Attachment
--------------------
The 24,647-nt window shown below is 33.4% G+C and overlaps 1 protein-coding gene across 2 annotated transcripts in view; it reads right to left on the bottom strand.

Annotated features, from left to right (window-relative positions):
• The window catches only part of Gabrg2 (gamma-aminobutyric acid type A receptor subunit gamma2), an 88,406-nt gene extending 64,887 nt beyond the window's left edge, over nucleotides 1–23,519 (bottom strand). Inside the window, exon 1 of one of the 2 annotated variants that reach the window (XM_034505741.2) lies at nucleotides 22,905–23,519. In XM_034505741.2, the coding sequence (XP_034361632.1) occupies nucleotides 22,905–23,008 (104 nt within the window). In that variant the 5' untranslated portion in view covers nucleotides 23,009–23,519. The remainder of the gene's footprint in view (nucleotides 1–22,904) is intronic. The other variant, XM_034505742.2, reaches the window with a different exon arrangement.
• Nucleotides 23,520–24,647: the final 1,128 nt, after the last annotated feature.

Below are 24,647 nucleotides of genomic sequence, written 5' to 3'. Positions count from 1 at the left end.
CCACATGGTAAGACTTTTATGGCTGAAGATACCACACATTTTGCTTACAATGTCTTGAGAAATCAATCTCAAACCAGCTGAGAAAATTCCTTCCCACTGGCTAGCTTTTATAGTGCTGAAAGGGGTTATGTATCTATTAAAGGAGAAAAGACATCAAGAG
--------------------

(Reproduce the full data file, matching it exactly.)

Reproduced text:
The 24,647-nt window shown below is 33.4% G+C and overlaps 1 protein-coding gene across 2 annotated transcripts in view; it reads right to left on the bottom strand.

Annotated features, from left to right (window-relative positions):
• The window catches only part of Gabrg2 (gamma-aminobutyric acid type A receptor subunit gamma2), an 88,406-nt gene extending 64,887 nt beyond the window's left edge, over nucleotides 1–23,519 (bottom strand). Inside the window, exon 1 of one of the 2 annotated variants that reach the window (XM_034505741.2) lies at nucleotides 22,905–23,519. In XM_034505741.2, the coding sequence (XP_034361632.1) occupies nucleotides 22,905–23,008 (104 nt within the window). In that variant the 5' untranslated portion in view covers nucleotides 23,009–23,519. The remainder of the gene's footprint in view (nucleotides 1–22,904) is intronic. The other variant, XM_034505742.2, reaches the window with a different exon arrangement.
• Nucleotides 23,520–24,647: the final 1,128 nt, after the last annotated feature.

Below are 24,647 nucleotides of genomic sequence, written 5' to 3'. Positions count from 1 at the left end.
CCACATGGTAAGACTTTTATGGCTGAAGATACCACACATTTTGCTTACAATGTCTTGAGAAATCAATCTCAAACCAGCTGAGAAAATTCCTTCCCACTGGCTAGCTTTTATAGTGCTGAAAGGGGTTATGTATCTATTAAAGGAGAAAAGACATCAAGAG